Childhood Homes: Anna Miles, Gallerist
Anna Miles shares her personal memories of her childhood home
My sisters and I grew up in a long white house on a hill in Wellington. We drove up and down the hall that ran from one end to the other on tricycles, occasionally gouging the walls with our pedals. One of my friends once asked my mother, ‘Why do you have a shed in the middle of your house?’ referring to the room with a coal range that my father used as a darkroom.
I was more concerned about the possums in the apple tree. Sometimes they were caught and my father drove them to the Hutt and let them free on the boulders on the other side of the River. When their gnawing woke me in the night, I would dash across the hall to my sister’s room and go back to sleep under Indian block printed covers.
The house contained many opportunities to contemplate the mysteries of adults. What had our parents done before they had us? I searched the shelves to find books they had won as school prizes. I remember eavesdropping on incomprehensible phrases from under the piano.
“She’s as good as gold.” Lying on the living room floor flicking through one of my mother’s Vogue magazines I pointed out an ad for foundation to my nonplussed father. It promised to “reduce the shine”. My teacher Miss Carr had a shiny face and she was one of the most beautiful women in the world.
At the end of my bed was a small square window that looked out over the back door step allowing me to keep an eye on visitors. The blind over it was a crisp design of navy blue birds and plants lined up symmetrically on cream linen. I like to think I have committed every material in that house to memory, but that blind and the perfect ball-shaped stamens on the dark linen upholstering the armchairs and sofa in the living room are probably responsible for my life-long fascination with pattern.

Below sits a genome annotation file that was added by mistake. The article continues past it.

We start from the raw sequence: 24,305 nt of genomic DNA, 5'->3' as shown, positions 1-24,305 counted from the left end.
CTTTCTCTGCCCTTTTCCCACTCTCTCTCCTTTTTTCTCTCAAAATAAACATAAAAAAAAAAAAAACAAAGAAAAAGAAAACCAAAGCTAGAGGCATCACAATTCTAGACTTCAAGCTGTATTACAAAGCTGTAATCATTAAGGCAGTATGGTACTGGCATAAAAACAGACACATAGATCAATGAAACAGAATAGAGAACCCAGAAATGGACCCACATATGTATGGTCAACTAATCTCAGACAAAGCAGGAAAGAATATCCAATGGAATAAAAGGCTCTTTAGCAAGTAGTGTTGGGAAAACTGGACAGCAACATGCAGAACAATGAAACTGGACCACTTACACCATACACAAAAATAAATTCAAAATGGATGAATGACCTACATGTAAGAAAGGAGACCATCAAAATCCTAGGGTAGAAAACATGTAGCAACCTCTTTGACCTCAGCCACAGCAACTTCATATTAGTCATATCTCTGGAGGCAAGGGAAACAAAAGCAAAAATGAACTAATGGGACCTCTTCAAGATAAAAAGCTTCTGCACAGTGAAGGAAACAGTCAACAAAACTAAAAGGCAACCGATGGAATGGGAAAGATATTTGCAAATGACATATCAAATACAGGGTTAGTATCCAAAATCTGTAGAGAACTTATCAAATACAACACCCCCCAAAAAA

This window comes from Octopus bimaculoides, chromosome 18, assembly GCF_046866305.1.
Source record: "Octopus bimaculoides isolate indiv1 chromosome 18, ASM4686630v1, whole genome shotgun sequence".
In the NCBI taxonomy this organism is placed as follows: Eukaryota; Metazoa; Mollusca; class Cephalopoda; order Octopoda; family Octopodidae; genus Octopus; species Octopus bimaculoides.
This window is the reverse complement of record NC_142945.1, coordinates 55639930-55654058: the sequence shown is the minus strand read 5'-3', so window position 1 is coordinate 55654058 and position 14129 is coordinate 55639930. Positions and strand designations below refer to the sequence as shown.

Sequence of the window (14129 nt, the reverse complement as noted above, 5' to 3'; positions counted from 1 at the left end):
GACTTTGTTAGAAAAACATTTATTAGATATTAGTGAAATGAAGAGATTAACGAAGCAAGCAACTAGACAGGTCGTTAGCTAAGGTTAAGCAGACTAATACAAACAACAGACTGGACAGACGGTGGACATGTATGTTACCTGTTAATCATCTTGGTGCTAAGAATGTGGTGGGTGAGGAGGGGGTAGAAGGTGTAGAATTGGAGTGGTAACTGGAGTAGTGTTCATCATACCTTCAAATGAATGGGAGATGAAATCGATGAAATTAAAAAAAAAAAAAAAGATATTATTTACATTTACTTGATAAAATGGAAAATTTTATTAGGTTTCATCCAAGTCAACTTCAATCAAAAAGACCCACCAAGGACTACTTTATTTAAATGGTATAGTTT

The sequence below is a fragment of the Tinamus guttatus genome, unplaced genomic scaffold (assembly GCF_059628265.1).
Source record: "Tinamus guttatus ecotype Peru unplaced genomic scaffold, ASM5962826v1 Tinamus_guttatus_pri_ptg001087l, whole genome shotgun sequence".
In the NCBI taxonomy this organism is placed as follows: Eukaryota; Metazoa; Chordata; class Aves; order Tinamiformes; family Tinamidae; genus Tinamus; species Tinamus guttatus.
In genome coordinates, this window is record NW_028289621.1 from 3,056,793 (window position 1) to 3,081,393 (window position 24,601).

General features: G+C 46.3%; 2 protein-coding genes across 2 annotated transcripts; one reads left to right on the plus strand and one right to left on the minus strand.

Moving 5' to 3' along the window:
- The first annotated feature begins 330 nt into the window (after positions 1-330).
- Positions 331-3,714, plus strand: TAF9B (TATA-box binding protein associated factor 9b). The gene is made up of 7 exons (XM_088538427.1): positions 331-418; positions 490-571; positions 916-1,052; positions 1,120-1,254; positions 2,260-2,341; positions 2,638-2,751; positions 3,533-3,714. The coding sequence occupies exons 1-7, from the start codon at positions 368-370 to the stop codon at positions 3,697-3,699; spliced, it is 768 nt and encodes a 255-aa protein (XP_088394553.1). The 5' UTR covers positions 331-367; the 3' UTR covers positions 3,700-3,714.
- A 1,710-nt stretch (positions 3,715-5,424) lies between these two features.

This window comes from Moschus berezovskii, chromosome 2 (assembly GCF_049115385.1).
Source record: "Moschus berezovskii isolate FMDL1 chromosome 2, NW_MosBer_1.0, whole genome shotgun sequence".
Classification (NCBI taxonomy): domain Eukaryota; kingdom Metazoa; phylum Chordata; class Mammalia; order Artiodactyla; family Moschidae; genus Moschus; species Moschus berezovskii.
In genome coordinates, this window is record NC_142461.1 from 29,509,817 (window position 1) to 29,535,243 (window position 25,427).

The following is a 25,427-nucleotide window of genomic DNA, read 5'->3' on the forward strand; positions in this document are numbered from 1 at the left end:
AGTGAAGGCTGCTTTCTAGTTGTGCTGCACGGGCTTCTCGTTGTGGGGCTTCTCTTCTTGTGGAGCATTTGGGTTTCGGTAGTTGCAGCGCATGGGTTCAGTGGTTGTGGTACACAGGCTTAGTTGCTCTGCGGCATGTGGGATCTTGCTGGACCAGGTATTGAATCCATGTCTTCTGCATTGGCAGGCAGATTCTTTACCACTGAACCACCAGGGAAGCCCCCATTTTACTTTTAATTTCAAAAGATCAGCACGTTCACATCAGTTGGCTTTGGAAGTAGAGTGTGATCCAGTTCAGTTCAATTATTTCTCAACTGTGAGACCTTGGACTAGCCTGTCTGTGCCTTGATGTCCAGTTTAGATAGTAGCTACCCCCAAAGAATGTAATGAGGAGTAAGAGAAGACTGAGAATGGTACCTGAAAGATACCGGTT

The high ceilings and long double-hung windows, that in some rooms ran right to the floor, had the capaciousness to accommodate the hive of activity initiated by our mother. She was very interested in the house, and had admitted all the objects in it with care, but what she was really interested in was people — and instructing us how to make things properly. In her bedroom there was a loom and this was where she conducted her long experiment with stripes of varying widths and colours.
When we weren’t being transformed into a small army of helpers ready to pass things (including unpronounceable ‘hors d’oeuvres’) around, we were also absorbed in the household enthusiasm for making streamers, Christmas decorations, needle books, samplers, guys for Guy Fawkes day, Fimo jewels and a countless stream of cards and invitations.
A corner of the kitchen was given over to painting and a retired office typewriter. We liked to mash all the keys together then pick them apart. There was a good supply of old letterhead and envelopes for drawing and an overflowing rubbish bag for our artistic rejects. Specialist equipment was also important. Pinking shears and a supply of felt were kept in a chest in the hall.
A few years ago, a good friend gave me a gift that felt like a trip back into my childhood home, The Mother’s Almanac, a 1975 parenting guide by two Washington DC mums, Marguerite Kelly and Elia Parsons. In its day, this was a revolution (and do not be fooled into buying later revised editions).
The book’s message of independence and making things seemed strikingly familiar. By far the greatest part of the book is given over to introducing your kids to craft. Bricklaying and plastering feature in the “Expressions” chapter. “Beginning at Two, your child can guide the electric sander, oil the squeaks out of hinges, help you revive dirty furniture and, before the year is done, can use his Plumber’s Box.”
When I was 14 we moved closer to town. The new house suited me well but I did not develop the same connection with it. That my first house is inaccessible does not make me sad. It is the one that means the most and now it lives on properly in the imagination.Share this: